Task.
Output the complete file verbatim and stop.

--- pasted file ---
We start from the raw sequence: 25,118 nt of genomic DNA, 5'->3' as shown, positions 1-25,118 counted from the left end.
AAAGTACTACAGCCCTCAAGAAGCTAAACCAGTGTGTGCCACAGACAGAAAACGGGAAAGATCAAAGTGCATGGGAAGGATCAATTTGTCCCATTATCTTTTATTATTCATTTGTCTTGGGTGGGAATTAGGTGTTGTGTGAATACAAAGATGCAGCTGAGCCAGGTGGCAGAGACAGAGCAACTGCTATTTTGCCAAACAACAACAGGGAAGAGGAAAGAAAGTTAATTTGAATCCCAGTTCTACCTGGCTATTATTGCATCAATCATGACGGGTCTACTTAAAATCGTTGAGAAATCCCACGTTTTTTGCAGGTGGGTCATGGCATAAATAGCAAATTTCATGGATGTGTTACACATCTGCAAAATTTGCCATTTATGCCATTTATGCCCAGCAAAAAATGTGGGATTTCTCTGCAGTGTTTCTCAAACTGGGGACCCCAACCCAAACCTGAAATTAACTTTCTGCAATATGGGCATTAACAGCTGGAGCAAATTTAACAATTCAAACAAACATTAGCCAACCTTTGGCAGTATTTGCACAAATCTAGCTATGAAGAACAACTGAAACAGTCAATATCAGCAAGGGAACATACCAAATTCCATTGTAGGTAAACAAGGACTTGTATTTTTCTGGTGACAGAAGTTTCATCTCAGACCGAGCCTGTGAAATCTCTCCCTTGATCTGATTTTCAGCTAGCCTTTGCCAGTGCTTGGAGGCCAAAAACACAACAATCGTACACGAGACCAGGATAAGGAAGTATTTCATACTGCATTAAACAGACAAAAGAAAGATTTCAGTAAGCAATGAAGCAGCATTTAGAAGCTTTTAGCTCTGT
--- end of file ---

We start from the raw sequence: 25,118 nt of genomic DNA, 5'->3' as shown, positions 1-25,118 counted from the left end.
AAAGTACTACAGCCCTCAAGAAGCTAAACCAGTGTGTGCCACAGACAGAAAACGGGAAAGATCAAAGTGCATGGGAAGGATCAATTTGTCCCATTATCTTTTATTATTCATTTGTCTTGGGTGGGAATTAGGTGTTGTGTGAATACAAAGATGCAGCTGAGCCAGGTGGCAGAGACAGAGCAACTGCTATTTTGCCAAACAACAACAGGGAAGAGGAAAGAAAGTTAATTTGAATCCCAGTTCTACCTGGCTATTATTGCATCAATCATGACGGGTCTACTTAAAATCGTTGAGAAATCCCACGTTTTTTGCAGGTGGGTCATGGCATAAATAGCAAATTTCATGGATGTGTTACACATCTGCAAAATTTGCCATTTATGCCATTTATGCCCAGCAAAAAATGTGGGATTTCTCTGCAGTGTTTCTCAAACTGGGGACCCCAACCCAAACCTGAAATTAACTTTCTGCAATATGGGCATTAACAGCTGGAGCAAATTTAACAATTCAAACAAACATTAGCCAACCTTTGGCAGTATTTGCACAAATCTAGCTATGAAGAACAACTGAAACAGTCAATATCAGCAAGGGAACATACCAAATTCCATTGTAGGTAAACAAGGACTTGTATTTTTCTGGTGACAGAAGTTTCATCTCAGACCGAGCCTGTGAAATCTCTCCCTTGATCTGATTTTCAGCTAGCCTTTGCCAGTGCTTGGAGGCCAAAAACACAACAATCGTACACGAGACCAGGATAAGGAAGTATTTCATACTGCATTAAACAGACAAAAGAAAGATTTCAGTAAGCAATGAAGCAGCATTTAGAAGCTTTTAGCTCTGT